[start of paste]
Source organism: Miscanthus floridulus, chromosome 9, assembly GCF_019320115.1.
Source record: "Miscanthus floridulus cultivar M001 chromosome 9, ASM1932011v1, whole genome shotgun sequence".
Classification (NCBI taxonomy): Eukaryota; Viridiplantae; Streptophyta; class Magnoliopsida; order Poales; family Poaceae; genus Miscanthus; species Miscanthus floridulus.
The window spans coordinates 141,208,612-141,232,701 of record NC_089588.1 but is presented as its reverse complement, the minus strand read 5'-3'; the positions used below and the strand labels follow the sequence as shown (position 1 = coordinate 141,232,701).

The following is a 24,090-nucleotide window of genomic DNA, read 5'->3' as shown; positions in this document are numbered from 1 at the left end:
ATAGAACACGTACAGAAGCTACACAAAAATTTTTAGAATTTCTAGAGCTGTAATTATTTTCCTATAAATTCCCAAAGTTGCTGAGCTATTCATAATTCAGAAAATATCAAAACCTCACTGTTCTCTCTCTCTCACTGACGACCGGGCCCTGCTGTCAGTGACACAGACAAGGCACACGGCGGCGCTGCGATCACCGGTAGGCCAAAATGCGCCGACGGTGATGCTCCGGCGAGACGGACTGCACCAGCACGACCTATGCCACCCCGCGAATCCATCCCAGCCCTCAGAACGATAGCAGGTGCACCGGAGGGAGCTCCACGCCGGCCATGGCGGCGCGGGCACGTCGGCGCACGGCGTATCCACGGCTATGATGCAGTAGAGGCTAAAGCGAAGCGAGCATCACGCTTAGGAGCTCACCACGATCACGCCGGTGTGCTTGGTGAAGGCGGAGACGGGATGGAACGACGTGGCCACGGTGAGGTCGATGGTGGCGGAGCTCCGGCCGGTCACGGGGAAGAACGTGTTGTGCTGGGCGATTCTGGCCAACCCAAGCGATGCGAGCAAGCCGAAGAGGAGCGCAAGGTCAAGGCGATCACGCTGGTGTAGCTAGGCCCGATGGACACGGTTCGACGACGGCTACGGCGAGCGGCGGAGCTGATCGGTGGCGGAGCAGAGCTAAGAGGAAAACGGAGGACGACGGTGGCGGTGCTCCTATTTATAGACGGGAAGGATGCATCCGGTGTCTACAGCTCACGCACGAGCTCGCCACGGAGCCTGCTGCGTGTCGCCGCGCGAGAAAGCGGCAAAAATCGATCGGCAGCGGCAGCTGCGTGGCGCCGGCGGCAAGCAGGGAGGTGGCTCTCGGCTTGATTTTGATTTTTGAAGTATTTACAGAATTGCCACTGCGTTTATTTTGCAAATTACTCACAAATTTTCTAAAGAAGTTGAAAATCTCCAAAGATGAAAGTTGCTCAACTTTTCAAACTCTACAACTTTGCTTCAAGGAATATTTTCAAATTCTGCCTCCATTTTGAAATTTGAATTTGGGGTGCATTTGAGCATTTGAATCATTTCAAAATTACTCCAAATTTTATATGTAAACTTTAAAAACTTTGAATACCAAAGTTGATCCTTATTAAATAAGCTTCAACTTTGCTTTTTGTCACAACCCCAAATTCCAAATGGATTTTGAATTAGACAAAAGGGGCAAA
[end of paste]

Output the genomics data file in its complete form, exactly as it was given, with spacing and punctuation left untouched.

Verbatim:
Source organism: Miscanthus floridulus, chromosome 9, assembly GCF_019320115.1.
Source record: "Miscanthus floridulus cultivar M001 chromosome 9, ASM1932011v1, whole genome shotgun sequence".
Classification (NCBI taxonomy): Eukaryota; Viridiplantae; Streptophyta; class Magnoliopsida; order Poales; family Poaceae; genus Miscanthus; species Miscanthus floridulus.
The window spans coordinates 141,208,612-141,232,701 of record NC_089588.1 but is presented as its reverse complement, the minus strand read 5'-3'; the positions used below and the strand labels follow the sequence as shown (position 1 = coordinate 141,232,701).

The following is a 24,090-nucleotide window of genomic DNA, read 5'->3' as shown; positions in this document are numbered from 1 at the left end:
ATAGAACACGTACAGAAGCTACACAAAAATTTTTAGAATTTCTAGAGCTGTAATTATTTTCCTATAAATTCCCAAAGTTGCTGAGCTATTCATAATTCAGAAAATATCAAAACCTCACTGTTCTCTCTCTCTCACTGACGACCGGGCCCTGCTGTCAGTGACACAGACAAGGCACACGGCGGCGCTGCGATCACCGGTAGGCCAAAATGCGCCGACGGTGATGCTCCGGCGAGACGGACTGCACCAGCACGACCTATGCCACCCCGCGAATCCATCCCAGCCCTCAGAACGATAGCAGGTGCACCGGAGGGAGCTCCACGCCGGCCATGGCGGCGCGGGCACGTCGGCGCACGGCGTATCCACGGCTATGATGCAGTAGAGGCTAAAGCGAAGCGAGCATCACGCTTAGGAGCTCACCACGATCACGCCGGTGTGCTTGGTGAAGGCGGAGACGGGATGGAACGACGTGGCCACGGTGAGGTCGATGGTGGCGGAGCTCCGGCCGGTCACGGGGAAGAACGTGTTGTGCTGGGCGATTCTGGCCAACCCAAGCGATGCGAGCAAGCCGAAGAGGAGCGCAAGGTCAAGGCGATCACGCTGGTGTAGCTAGGCCCGATGGACACGGTTCGACGACGGCTACGGCGAGCGGCGGAGCTGATCGGTGGCGGAGCAGAGCTAAGAGGAAAACGGAGGACGACGGTGGCGGTGCTCCTATTTATAGACGGGAAGGATGCATCCGGTGTCTACAGCTCACGCACGAGCTCGCCACGGAGCCTGCTGCGTGTCGCCGCGCGAGAAAGCGGCAAAAATCGATCGGCAGCGGCAGCTGCGTGGCGCCGGCGGCAAGCAGGGAGGTGGCTCTCGGCTTGATTTTGATTTTTGAAGTATTTACAGAATTGCCACTGCGTTTATTTTGCAAATTACTCACAAATTTTCTAAAGAAGTTGAAAATCTCCAAAGATGAAAGTTGCTCAACTTTTCAAACTCTACAACTTTGCTTCAAGGAATATTTTCAAATTCTGCCTCCATTTTGAAATTTGAATTTGGGGTGCATTTGAGCATTTGAATCATTTCAAAATTACTCCAAATTTTATATGTAAACTTTAAAAACTTTGAATACCAAAGTTGATCCTTATTAAATAAGCTTCAACTTTGCTTTTTGTCACAACCCCAAATTCCAAATGGATTTTGAATTAGACAAAAGGGGCAAA